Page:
Ans: In the first step of the Calvin pathway RuBP combines with C02 to form 2 molecules of 3PGA, that is catalysed by RuBisCO.
Q9.Why does the rate of photosynthesis decrease at higher temperatures?
Ans: The rate of photosynthesis decreases at higher temperatures because at high temperatures the enzymes become denatured (destroy).
Q10. Explain how during light reaction of photosynthesis, ATP synthesis is a chemiosmotic phenomenon.
Ans: In the light reaction within the chloroplast, protons in the stroma decrease in number, while in the lumen there is accumulation of protons. This creates a proton gradient across the thylakoid membrane as well as a measurable decrease in pH in the lumen. This gradient is important because it is the breakdown of this gradient that leads to release of energy. The gradient is broken down due to the movement of protons across the membrane to the stroma through the transmembrane channel of the F0 of the ATPase. The ATPase enzyme consists of two parts: one part called the F0 is embedded in the membrane and forms a transmembrane channel that carries out facilitated diffusion of protons across the membrane. The other portion is called F1 and protrudes on the outer surface of the thylakoid membrane on the side that faces the stroma. The breakdown of the gradient provides enough energy to cause a conformational change in the Fi particle of the ATPase, which makes the enzyme synthesise several molecules of energy-packed ATP.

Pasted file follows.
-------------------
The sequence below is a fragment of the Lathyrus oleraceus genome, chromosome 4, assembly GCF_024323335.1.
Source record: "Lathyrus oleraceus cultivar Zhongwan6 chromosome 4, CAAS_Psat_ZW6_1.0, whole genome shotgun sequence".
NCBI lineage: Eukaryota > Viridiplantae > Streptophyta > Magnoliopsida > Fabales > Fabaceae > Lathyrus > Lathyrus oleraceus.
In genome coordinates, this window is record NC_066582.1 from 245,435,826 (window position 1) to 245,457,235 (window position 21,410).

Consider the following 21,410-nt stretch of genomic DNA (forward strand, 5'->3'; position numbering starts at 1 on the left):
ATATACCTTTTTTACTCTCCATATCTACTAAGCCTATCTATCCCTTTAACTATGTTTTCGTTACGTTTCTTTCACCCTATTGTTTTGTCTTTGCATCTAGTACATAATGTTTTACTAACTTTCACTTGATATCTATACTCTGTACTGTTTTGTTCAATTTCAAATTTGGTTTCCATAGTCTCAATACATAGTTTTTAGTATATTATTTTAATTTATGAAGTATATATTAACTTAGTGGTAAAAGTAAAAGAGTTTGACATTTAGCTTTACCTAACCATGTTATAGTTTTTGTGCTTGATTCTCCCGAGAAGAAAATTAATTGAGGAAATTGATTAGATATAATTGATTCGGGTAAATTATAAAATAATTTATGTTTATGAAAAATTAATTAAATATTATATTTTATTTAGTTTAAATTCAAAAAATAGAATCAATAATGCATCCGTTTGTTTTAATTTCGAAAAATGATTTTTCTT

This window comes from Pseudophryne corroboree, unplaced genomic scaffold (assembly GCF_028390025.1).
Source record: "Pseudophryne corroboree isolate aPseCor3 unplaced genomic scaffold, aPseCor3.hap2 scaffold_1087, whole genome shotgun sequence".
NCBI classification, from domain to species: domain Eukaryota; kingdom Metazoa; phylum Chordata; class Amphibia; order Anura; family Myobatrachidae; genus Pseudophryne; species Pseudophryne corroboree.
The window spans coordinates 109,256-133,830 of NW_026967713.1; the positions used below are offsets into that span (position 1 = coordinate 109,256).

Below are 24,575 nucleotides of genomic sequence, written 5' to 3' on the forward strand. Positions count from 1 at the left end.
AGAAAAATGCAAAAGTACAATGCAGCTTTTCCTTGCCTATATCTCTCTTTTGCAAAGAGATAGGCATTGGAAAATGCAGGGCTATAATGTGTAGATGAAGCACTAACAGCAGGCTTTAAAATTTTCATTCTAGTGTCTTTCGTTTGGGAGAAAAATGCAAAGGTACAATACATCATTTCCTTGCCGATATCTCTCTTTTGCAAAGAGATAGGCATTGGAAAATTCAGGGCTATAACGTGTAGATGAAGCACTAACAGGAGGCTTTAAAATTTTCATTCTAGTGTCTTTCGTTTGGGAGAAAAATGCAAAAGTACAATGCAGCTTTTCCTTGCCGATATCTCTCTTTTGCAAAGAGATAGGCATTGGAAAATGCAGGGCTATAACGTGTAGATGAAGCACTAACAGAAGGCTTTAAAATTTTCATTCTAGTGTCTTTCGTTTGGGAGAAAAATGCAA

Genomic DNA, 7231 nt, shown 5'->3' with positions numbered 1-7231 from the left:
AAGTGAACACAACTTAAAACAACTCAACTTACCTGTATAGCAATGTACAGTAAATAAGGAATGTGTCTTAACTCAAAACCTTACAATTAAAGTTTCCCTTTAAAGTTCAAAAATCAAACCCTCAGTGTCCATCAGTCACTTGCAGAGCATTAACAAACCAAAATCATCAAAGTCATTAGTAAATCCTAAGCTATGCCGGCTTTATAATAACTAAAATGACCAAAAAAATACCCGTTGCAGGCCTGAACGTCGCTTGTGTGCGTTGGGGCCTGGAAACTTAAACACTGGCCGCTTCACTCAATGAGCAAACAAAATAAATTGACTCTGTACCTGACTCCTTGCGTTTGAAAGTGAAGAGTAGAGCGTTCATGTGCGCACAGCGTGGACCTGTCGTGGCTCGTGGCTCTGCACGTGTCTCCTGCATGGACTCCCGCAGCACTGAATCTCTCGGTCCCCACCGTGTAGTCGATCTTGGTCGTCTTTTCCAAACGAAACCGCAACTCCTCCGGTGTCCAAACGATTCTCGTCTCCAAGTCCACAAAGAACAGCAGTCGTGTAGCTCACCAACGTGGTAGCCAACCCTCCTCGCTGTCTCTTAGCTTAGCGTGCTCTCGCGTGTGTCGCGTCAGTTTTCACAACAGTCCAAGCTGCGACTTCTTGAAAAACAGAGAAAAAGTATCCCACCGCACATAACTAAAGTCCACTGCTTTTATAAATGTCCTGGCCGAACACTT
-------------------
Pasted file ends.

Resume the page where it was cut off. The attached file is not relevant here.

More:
Q11. Find out how Melvin Calvin worked out the complete biosynthetic pathway for synthesis of sugar.
Ans: Just after World War II, among the several efforts to put radioisotopes to beneficial use, the work of Melvin Calvin is exemplary. The use of radioactive C14 by him in algal photosynthesis studies led to the discovery that the first C02 fixation product was a 3-carbon organic acid. He also contributed to working out the complete biosynthetic pathway; hence, it was called Calvin cycle after him. The first product identified was 3-phosphoglyceric acid or in short PGA.
Q12. Six turns of Calvin cycle are required to generate one mole of glucose. Explain.